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War Surgery and Medicine



There has always been a tendency among medical practitioners, when all other therapeutic measures have proved unavailing, to suggest for the asthmatic a change of climate. That this attitude had contributed to the appearance of large numbers of known asthmatics in the Middle East was suggested by the fact that many of the sufferers reported that they had been assured that their asthma would not trouble them in Egypt. Early experience soon proved, however, that asthma tended to flare up in the Middle East, and recommendations were made to the medical authorities in New Zealand to exclude men with a history of asthma, mild or otherwise, from overseas drafts. Many asthmatics had to be boarded for return to New Zealand soon after arrival in Egypt. By March 1943, 146 asthmatics (3½ per cent of the total invalided) had been evacuated to New Zealand. The total number invalided during the war was 239.

Originally the policy was that every asthmatic should be sent home, since there was evidence of an increased tendency to attacks in Egypt even in asthmatics whose attacks were previously mild or infrequent. Later, as shipping space became restricted, a few of the milder cases were retained for base duties.

Asthma seldom entailed admission to hospital (only 106 cases from 1941 to 1945), though in January 1943 there were 15 cases in hospital, all from the recently arrived 8th Reinforcements. Eight of these were immediately placed on the New Zealand Roll. Some of these were definite, known asthmatics before enlistment. Others had recrudescences of asthma which had been for many years quiescent in New Zealand. Some known asthmatics were free of attacks and were able to give good service in the field. Experience showed, in general, that asthmatics and persons of allergic heredity did not react favourably to conditions in Egypt.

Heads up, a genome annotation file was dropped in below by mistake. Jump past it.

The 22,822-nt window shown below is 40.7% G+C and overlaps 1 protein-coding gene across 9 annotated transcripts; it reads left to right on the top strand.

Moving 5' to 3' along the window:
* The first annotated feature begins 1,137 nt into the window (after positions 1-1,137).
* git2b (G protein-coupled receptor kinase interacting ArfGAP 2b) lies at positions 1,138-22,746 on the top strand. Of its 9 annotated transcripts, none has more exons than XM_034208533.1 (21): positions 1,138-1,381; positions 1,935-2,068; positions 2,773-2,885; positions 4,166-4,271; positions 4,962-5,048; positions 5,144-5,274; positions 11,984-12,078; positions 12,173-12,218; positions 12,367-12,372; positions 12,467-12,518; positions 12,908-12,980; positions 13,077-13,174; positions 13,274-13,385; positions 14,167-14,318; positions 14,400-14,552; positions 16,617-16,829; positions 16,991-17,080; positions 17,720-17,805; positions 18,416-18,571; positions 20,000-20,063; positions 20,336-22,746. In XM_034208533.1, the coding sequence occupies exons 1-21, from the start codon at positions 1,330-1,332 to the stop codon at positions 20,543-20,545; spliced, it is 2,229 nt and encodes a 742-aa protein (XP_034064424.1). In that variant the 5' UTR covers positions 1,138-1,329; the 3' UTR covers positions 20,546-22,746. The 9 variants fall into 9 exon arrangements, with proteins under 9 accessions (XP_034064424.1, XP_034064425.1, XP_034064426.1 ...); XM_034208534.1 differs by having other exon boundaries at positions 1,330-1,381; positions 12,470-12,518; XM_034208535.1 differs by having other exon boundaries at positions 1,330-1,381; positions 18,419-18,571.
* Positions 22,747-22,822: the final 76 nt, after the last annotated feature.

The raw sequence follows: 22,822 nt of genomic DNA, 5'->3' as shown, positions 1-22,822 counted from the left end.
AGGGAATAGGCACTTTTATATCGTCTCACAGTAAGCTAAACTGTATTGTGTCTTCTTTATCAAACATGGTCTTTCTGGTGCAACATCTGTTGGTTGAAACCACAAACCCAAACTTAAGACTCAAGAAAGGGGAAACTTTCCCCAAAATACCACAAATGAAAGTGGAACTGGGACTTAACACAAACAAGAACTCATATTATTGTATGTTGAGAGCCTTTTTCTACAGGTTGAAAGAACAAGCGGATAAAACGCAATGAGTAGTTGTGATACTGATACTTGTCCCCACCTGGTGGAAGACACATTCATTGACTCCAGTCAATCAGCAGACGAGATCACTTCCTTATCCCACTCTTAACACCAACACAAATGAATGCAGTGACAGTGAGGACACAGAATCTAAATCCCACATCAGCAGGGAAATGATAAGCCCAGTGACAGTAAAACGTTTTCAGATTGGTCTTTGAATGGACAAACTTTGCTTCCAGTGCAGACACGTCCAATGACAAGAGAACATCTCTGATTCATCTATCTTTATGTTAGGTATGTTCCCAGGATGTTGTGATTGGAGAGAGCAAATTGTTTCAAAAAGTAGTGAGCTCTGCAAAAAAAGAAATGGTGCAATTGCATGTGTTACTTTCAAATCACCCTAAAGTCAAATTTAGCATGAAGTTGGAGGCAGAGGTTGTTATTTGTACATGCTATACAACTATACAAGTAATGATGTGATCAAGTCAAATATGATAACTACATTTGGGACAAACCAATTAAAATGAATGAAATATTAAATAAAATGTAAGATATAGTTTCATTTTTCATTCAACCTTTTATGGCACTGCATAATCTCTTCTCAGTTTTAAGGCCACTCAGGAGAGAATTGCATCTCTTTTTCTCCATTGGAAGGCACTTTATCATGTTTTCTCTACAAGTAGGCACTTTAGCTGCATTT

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During the seven months from August 1942 to February 1943, 37 cases of asthma in 2 NZEF were admitted to hospital for treatment. Of these, 19 had given no field service at all and only 3 were graded fit for full duties. The Consultant Physician expressed the view that, economically, it was questionable whether it was a wise policy to keep asthmatics in the Middle East, no matter how mild their attacks might at first appear to be. Recurring asthma bred the asthmatic ‘habit’ and men might become chronic asthmatics with a long-term pensionable disability.